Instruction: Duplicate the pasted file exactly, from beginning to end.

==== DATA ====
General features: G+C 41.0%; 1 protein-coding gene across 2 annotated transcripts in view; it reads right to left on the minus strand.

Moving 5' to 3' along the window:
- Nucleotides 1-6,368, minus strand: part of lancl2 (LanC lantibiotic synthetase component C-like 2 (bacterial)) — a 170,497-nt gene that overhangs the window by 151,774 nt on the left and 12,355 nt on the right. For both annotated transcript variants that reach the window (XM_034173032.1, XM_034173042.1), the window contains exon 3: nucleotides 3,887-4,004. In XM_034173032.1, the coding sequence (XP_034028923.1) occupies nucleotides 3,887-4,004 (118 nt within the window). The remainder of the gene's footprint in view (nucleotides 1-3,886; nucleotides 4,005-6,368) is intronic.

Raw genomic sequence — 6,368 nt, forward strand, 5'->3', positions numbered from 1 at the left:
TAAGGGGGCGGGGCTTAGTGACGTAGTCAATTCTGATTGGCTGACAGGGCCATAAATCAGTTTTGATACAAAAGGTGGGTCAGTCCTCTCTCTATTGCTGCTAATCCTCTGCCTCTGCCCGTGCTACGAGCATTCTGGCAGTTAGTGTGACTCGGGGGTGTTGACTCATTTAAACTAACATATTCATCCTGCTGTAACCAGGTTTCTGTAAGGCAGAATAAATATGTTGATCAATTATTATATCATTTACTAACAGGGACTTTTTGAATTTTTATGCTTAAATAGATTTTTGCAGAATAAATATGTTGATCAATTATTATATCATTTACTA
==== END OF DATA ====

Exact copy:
General features: G+C 41.0%; 1 protein-coding gene across 2 annotated transcripts in view; it reads right to left on the minus strand.

Moving 5' to 3' along the window:
- Nucleotides 1-6,368, minus strand: part of lancl2 (LanC lantibiotic synthetase component C-like 2 (bacterial)) — a 170,497-nt gene that overhangs the window by 151,774 nt on the left and 12,355 nt on the right. For both annotated transcript variants that reach the window (XM_034173032.1, XM_034173042.1), the window contains exon 3: nucleotides 3,887-4,004. In XM_034173032.1, the coding sequence (XP_034028923.1) occupies nucleotides 3,887-4,004 (118 nt within the window). The remainder of the gene's footprint in view (nucleotides 1-3,886; nucleotides 4,005-6,368) is intronic.

Raw genomic sequence — 6,368 nt, forward strand, 5'->3', positions numbered from 1 at the left:
TAAGGGGGCGGGGCTTAGTGACGTAGTCAATTCTGATTGGCTGACAGGGCCATAAATCAGTTTTGATACAAAAGGTGGGTCAGTCCTCTCTCTATTGCTGCTAATCCTCTGCCTCTGCCCGTGCTACGAGCATTCTGGCAGTTAGTGTGACTCGGGGGTGTTGACTCATTTAAACTAACATATTCATCCTGCTGTAACCAGGTTTCTGTAAGGCAGAATAAATATGTTGATCAATTATTATATCATTTACTAACAGGGACTTTTTGAATTTTTATGCTTAAATAGATTTTTGCAGAATAAATATGTTGATCAATTATTATATCATTTACTA